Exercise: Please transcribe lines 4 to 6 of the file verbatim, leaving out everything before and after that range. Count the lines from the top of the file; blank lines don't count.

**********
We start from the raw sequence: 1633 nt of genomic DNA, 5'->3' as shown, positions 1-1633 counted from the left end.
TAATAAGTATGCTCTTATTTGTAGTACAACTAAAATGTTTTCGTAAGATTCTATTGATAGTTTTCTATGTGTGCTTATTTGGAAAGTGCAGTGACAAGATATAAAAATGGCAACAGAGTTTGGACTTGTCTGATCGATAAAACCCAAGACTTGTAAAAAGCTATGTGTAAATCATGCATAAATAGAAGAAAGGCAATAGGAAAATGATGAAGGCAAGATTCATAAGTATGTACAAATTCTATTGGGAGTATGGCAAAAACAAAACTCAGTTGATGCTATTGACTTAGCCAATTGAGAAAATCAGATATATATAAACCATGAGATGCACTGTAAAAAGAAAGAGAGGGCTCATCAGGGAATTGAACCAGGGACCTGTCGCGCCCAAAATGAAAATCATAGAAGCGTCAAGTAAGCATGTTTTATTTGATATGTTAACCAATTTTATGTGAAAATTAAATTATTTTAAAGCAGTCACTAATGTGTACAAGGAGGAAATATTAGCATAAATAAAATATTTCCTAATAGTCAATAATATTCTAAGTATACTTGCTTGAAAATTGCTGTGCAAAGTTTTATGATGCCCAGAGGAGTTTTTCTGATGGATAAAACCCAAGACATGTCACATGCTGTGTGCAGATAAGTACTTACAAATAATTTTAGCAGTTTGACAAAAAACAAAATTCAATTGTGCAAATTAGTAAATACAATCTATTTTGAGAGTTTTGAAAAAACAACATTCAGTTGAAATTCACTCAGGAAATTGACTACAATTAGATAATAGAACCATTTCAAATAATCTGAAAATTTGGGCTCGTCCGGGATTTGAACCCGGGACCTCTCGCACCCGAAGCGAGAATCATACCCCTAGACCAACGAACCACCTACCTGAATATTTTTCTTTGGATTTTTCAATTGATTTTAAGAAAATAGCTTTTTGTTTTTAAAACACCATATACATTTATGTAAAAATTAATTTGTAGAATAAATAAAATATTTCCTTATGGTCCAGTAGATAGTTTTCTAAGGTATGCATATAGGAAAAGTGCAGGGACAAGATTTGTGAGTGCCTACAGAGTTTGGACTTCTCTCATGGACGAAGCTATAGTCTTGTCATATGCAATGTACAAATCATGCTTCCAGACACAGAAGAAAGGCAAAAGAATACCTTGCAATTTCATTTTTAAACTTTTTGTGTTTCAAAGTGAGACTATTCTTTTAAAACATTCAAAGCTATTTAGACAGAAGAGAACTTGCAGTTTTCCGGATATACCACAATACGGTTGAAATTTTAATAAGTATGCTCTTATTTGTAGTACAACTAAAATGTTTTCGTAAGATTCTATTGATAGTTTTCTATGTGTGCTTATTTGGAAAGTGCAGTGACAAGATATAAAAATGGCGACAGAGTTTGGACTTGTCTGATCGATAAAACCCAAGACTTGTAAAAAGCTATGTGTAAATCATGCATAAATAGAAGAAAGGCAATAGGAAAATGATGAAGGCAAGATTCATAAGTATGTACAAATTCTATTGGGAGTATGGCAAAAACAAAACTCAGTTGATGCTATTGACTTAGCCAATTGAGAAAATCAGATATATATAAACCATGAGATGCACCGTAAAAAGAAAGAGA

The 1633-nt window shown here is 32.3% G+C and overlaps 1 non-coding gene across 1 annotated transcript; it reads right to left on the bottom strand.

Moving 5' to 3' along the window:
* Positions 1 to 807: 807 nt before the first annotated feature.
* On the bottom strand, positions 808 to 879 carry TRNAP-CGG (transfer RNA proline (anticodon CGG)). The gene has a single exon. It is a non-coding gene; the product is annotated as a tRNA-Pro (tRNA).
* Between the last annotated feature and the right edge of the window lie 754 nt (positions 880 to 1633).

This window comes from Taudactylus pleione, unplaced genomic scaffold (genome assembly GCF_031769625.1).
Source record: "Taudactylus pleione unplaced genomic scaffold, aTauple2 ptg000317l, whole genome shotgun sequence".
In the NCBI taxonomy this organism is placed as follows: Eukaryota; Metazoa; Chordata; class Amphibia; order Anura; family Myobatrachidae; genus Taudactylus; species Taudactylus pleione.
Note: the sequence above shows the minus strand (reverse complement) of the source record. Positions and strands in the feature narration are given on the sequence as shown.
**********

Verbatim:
Moving 5' to 3' along the window:
* Positions 1 to 807: 807 nt before the first annotated feature.
* On the bottom strand, positions 808 to 879 carry TRNAP-CGG (transfer RNA proline (anticodon CGG)). The gene has a single exon. It is a non-coding gene; the product is annotated as a tRNA-Pro (tRNA).